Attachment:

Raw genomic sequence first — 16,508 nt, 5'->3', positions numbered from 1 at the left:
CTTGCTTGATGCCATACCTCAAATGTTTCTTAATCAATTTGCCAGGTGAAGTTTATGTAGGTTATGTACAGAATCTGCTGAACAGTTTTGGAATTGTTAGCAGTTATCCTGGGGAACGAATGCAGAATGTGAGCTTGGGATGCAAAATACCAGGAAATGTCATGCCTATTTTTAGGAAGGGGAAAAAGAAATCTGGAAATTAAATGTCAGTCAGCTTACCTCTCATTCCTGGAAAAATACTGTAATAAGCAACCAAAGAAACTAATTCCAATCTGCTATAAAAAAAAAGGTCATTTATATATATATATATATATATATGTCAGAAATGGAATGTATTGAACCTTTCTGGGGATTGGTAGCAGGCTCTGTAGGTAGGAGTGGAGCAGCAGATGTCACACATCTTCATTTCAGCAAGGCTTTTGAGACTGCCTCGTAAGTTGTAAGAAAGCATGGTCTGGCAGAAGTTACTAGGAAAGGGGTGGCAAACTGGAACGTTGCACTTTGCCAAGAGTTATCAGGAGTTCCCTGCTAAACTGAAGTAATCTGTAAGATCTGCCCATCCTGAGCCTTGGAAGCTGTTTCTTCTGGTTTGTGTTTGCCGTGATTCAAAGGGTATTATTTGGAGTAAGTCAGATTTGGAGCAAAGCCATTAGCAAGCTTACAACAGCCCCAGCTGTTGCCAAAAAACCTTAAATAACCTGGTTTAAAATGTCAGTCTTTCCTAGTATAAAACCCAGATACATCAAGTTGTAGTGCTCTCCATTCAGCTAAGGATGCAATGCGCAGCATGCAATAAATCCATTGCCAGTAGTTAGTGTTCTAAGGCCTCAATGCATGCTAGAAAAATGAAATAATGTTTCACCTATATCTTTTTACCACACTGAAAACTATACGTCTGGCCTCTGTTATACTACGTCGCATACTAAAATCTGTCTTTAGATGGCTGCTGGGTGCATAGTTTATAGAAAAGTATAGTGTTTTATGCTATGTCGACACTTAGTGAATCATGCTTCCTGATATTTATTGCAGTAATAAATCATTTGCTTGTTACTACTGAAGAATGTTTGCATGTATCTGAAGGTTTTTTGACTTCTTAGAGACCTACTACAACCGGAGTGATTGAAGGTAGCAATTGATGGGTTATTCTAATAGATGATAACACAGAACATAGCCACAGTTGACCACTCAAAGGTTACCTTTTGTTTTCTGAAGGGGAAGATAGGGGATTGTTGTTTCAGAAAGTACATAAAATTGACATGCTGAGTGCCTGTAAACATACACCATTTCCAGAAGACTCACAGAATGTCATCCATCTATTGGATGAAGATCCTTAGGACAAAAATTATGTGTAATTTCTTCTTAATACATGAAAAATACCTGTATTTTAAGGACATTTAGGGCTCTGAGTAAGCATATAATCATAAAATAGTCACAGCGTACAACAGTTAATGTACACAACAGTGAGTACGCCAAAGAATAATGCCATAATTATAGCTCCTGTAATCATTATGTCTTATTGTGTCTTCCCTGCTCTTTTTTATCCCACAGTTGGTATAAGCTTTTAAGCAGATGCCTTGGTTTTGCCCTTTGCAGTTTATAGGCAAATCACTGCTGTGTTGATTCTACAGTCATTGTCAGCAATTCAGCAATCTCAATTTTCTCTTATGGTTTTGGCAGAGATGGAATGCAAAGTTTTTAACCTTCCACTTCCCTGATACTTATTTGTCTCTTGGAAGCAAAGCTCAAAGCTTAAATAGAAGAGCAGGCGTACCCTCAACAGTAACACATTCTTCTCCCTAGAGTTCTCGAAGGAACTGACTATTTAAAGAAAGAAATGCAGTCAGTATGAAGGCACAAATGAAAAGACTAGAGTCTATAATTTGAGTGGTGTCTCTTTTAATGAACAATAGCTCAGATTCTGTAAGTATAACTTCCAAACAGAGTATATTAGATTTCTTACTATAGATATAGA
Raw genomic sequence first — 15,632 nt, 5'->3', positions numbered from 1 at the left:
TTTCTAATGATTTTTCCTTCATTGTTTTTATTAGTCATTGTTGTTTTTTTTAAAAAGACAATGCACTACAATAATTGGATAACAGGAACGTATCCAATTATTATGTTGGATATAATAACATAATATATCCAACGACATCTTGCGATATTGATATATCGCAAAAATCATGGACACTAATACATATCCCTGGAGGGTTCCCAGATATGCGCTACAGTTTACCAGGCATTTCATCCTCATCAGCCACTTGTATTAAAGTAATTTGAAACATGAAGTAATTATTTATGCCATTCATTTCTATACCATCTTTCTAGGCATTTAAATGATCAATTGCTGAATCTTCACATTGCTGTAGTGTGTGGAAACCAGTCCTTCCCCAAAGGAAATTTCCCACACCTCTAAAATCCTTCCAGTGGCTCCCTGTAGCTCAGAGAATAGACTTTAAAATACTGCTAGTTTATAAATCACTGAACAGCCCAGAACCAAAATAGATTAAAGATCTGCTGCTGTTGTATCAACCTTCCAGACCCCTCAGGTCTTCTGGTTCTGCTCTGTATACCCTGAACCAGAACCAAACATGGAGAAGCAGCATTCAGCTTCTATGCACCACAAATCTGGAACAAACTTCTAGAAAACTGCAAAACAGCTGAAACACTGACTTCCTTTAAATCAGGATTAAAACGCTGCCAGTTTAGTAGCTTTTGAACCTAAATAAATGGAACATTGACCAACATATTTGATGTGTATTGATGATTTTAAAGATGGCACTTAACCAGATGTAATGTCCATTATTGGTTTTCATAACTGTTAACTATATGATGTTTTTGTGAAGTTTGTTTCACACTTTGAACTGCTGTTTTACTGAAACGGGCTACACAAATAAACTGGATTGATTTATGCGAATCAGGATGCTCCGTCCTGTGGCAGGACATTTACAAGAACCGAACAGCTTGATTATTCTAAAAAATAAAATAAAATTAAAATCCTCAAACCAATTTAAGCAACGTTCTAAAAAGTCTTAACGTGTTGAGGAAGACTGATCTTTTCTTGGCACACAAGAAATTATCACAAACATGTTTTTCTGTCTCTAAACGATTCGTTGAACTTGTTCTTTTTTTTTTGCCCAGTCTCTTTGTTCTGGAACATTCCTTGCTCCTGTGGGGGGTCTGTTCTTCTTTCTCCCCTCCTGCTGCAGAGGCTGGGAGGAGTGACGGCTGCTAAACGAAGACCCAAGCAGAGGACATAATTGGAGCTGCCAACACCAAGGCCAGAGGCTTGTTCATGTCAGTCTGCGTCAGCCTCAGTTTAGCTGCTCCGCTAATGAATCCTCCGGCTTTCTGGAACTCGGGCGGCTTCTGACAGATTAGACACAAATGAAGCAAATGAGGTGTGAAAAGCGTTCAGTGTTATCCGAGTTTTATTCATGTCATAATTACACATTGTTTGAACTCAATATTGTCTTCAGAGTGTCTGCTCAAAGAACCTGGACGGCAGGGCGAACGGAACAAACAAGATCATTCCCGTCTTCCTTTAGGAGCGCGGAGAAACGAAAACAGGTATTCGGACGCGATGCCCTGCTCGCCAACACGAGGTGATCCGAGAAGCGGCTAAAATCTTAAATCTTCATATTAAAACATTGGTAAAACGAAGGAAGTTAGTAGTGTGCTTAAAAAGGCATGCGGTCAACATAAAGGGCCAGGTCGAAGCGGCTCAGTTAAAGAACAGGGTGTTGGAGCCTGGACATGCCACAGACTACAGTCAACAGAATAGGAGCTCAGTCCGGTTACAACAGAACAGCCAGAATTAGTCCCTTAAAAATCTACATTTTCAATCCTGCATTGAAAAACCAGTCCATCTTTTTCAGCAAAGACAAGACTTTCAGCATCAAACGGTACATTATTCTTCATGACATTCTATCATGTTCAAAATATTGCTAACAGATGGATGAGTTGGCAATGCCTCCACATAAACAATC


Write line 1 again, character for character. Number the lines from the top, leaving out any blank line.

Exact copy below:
Raw genomic sequence first — 16,508 nt, 5'->3', positions numbered from 1 at the left: